Photographs are copyright Elisa Black-Taylor.
A “picture of cat with conjunctivitis” tells us a lot about the disease. The above picture is a slight oversimplification in respect of the treatment but the pictures of “Pinky” are real and the treatment is basically what cured him. It looks awful and very uncomfortable. And it is. You can see it in this young cat’s facial expression. Yes, his name is Pinky because of his conjunctivitis.
When I see the lower image I almost sigh with relief because some of the irritation would have gone. The pictures are by Elisa Black-Taylor, who cared for him. He is (was?) a rescue cat. Elisa did a fantastic job of bringing him back to health. She is good at that sort of thing.
You can read about Pinky on this page. I’ll briefly discuss the major points of feline conjunctivitis on this page.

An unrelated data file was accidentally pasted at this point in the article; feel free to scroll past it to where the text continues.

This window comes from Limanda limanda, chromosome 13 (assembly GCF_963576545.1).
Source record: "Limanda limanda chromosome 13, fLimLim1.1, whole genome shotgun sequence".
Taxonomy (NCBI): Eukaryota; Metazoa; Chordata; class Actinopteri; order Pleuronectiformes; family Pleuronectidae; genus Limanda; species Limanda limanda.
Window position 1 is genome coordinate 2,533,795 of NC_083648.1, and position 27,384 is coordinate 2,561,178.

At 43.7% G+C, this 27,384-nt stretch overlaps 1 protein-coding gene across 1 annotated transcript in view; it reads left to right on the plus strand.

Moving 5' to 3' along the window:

“Conjunctivitis” is a medical term meaning an inflammation of the membrane that covers the back of the eyelids and surface of the eyeball to the cornea. The membranes are called the “conjunctiva”. The “itis” element of the word means inflammation. It is a common cat illness and is often secondary to an underlying illness. You’ll see lots of pictures of cats with conjunctivitis on the internet.
The causes of conjunctivitis can be due to an infection – viral progressing to a secondary bacterial infection – or due to an non-infectious agent such as a foreign object in the eye.
Pinky had a bacterial infection and antibiotics are the classic route to curing the disease. The antibiotics used in this case were Clavamox and Gentamic delivered in eye drops.
Viral infections such as feline herpesvirus can progress to secondary infections. The most common underlying viral cause is feline herpesvirus, which causes and upper respiratory infection (URI) – cat flu in layman’s terms. This is a major problem in catteries. The bacterial infection is usual caused by chlamydia and mycoplasma.
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